Auriculo (EAR) therapy is a technique of using points on the skin of the auricle (external ear) to diagnose and treat pain and medical conditions of the body. Also referred to as auricular medicine, auricular therapy and sometimes auricular acupuncture, practitioners all over the world use this therapy to treat pain, dysfunction, addictions and internal disorders with excellent results. Whether used in conjunction with another treatment or by itself, auriculotherapy is often effective when other treatments have failed. Best of all, it is safe, non-invasive and has no known side effects.
Auriculotherapy has been used as a form of health care for thousands of years in
multiple countries worldwide. Ancient records from China, Egypt, Greece, Rome and Persia all indicate its use for a variety of problems. Whether the custom of wearing ear rings originated as a form of decoration or a form of health care is still an interesting and open question.
Auriculotherapy is a natural complement to many types of healthcare practice, including acupuncture, chiropractic, western allopathic medicine, naturopathy, physical therapy and psychotherapy. It offers the advantages of being relatively easy to learn, quick in practical application, and helpful for many health conditions, both physical and mental. It is clinically convenient because it does not require a patient to disrobe or lie down, and in fact can be applied in nearly any setting or situation. Because any body part can be treated from the ear, even inaccessible body parts can be effectively addressed. For example, a limb that is in a cast can be treated without direct access to the limb.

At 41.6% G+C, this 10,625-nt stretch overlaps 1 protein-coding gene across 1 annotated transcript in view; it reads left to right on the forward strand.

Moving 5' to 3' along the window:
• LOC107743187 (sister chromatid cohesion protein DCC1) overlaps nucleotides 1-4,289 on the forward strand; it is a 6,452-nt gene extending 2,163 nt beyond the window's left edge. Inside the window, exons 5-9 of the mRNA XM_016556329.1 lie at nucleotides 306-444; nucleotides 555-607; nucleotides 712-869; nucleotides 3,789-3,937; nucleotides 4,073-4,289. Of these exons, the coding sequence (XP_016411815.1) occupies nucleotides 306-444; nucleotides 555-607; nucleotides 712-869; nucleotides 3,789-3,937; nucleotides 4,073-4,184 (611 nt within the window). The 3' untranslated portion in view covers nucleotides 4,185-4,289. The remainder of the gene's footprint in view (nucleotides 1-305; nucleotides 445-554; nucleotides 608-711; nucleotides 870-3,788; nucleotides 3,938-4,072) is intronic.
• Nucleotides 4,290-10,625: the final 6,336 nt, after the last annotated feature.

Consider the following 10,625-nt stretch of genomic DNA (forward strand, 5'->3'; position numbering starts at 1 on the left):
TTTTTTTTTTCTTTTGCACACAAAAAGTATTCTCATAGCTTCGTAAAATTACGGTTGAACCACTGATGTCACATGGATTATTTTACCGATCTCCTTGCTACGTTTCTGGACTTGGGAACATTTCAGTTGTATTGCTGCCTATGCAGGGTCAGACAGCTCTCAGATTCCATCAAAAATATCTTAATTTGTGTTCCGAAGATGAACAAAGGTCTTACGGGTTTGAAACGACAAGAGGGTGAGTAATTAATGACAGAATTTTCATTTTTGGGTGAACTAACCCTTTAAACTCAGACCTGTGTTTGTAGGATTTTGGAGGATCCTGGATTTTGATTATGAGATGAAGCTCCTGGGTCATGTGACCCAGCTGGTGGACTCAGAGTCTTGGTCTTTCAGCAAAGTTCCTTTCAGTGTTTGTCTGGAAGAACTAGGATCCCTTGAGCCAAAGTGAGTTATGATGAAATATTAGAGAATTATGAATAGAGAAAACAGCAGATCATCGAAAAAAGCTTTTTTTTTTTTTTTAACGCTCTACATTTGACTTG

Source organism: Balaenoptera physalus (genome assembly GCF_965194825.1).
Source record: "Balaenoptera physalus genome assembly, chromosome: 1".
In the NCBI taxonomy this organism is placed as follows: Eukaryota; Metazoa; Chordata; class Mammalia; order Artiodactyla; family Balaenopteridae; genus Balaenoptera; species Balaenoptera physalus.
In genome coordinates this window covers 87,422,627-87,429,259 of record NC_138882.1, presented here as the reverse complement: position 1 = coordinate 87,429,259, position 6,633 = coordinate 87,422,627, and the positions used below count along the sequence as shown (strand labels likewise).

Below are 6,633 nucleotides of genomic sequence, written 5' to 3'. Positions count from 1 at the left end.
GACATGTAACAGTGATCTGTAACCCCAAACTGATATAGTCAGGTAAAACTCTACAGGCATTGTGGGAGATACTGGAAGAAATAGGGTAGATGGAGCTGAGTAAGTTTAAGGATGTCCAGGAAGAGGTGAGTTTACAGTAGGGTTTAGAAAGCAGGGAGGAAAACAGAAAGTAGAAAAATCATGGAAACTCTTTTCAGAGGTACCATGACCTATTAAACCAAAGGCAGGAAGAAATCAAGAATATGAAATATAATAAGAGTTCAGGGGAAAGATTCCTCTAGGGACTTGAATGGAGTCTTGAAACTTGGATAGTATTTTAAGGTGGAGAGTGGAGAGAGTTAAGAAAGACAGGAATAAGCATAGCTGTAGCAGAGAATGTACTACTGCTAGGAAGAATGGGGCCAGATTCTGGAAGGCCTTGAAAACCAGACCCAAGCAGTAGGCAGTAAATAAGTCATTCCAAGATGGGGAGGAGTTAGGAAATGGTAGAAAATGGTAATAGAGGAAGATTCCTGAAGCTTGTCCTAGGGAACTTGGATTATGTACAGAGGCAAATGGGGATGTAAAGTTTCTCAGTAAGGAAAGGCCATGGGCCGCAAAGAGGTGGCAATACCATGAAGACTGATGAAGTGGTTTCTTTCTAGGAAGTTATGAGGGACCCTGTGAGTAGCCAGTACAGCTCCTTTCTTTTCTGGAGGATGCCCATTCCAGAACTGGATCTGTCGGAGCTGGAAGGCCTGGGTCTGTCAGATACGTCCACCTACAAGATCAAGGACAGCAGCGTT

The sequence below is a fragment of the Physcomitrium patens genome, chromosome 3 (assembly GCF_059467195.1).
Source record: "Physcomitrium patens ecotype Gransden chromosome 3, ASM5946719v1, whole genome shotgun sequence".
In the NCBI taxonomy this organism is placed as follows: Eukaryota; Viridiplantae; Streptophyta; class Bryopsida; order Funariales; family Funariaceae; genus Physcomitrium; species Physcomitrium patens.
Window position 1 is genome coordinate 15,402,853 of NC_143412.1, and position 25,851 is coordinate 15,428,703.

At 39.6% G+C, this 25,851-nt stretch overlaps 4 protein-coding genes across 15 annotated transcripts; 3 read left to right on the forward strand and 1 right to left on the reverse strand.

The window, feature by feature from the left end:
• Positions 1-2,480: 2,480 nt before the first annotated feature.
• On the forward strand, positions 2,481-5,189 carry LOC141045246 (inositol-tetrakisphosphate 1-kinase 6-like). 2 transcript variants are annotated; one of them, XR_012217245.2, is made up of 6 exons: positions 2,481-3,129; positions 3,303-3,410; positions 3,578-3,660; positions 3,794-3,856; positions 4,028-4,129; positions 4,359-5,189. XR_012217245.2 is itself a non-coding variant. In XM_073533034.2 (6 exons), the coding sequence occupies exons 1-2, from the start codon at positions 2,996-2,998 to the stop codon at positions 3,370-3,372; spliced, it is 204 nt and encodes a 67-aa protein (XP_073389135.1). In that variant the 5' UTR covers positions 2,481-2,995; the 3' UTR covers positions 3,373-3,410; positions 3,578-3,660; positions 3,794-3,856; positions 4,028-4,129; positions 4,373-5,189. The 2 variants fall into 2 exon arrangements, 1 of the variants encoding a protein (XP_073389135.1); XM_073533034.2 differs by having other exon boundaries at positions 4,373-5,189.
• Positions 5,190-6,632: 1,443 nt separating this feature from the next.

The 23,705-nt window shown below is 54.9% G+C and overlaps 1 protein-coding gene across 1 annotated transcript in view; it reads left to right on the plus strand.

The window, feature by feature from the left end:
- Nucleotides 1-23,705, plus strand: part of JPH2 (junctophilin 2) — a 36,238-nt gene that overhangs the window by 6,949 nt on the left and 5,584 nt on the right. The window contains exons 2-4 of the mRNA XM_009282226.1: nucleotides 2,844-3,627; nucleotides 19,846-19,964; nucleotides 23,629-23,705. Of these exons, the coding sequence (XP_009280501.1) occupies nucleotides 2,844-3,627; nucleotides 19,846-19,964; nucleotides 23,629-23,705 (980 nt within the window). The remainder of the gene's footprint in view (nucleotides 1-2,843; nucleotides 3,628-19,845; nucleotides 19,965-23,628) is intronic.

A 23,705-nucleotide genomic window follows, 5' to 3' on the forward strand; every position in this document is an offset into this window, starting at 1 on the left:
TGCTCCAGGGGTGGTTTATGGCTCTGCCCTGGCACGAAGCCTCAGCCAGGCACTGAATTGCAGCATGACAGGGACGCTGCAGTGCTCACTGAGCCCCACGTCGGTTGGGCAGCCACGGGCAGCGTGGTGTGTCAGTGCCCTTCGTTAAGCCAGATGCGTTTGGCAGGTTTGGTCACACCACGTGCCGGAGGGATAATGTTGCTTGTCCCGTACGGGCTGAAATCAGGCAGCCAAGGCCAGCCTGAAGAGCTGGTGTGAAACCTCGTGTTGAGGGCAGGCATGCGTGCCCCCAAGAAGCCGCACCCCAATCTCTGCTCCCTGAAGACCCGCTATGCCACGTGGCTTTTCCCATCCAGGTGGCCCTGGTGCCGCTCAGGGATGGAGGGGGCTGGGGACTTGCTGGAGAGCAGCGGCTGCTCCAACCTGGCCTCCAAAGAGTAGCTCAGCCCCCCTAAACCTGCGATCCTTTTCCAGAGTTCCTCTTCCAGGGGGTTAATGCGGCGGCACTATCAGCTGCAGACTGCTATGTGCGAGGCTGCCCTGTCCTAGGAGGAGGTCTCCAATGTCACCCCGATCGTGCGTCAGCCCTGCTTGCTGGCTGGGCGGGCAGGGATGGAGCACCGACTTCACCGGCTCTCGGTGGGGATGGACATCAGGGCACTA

Auriculotherapy is used quite commonly in treating addictions. It has received considerable press attention in this venue. In fact, many addiction treatment programs incorporate auriculotherapy as a cornerstone of treatment. Whether the addiction is to alcohol, street drugs, prescription medications, nicotine, or food, auriculotherapy is often helpful and occasionally miraculous.
Behavioral addictions like sex, theft, gambling and thrill seeking are also successfully treated with auriculotherapy.
Thanks to the efforts of retired Col. Richard C. Niemtzow, MD, PhD, MPH, the U.S. military has taken an increased interest in auriculotherapy for rapid pain relief in emergency situations. Dr. Niemtzow’s Battlefield Acupuncture technique is a quick, efficient and simple protocol used with great results since its inception in 2001.
The only known side effects of auriculotherapy are all positive: enhanced mood, better sleep, decrease in non-related symptoms and better treatment compliance.
In 1972, a Hong Kong neurosurgeon, Dr. H. L. Wen, discovered that the acupuncture he used on a surgical patient for analgesic purposes also diminished the patient’s opium withdrawal and cravings. Dr. Wen was using auricular or ear acupuncture, where needle points are routinely used for diminishing pain throughout the rest of the body.
Dr. Wen experimented with auricular acupuncture on different addicts, and discovered a high rate of recovery for addictions of all types. By 1974, this treatment was used by the addiction recovery and detoxification clinic of New York’s South Bronx Lincoln Memorial Hospital. It was used as an adjunct for methadone treatments.
Methadone was eventually dropped. The acupuncture treatments were so effective that dropping the substituted addiction of methadone for heroin was a no-brainer. Since then, drug addiction recovery and detoxification clinics using auricular acupuncture have been established in several U.S. cities.
The clinics are often publicly funded, but not from Medicare or Medicaid. The FDA ruled that acupuncture was “experimental.” This ruling effectively restricted medical competition by banning government insurance and discouraging private insurers from providing coverage.
Acupuncture basics in a nutshell
Traditional Chinese medicine (TCM) is based on the Nei Ching, The Yellow Emperor’s Classic of Internal Medicine, which is estimated to be at least 2,500 years old despite the FDA’s “experimental” ruling.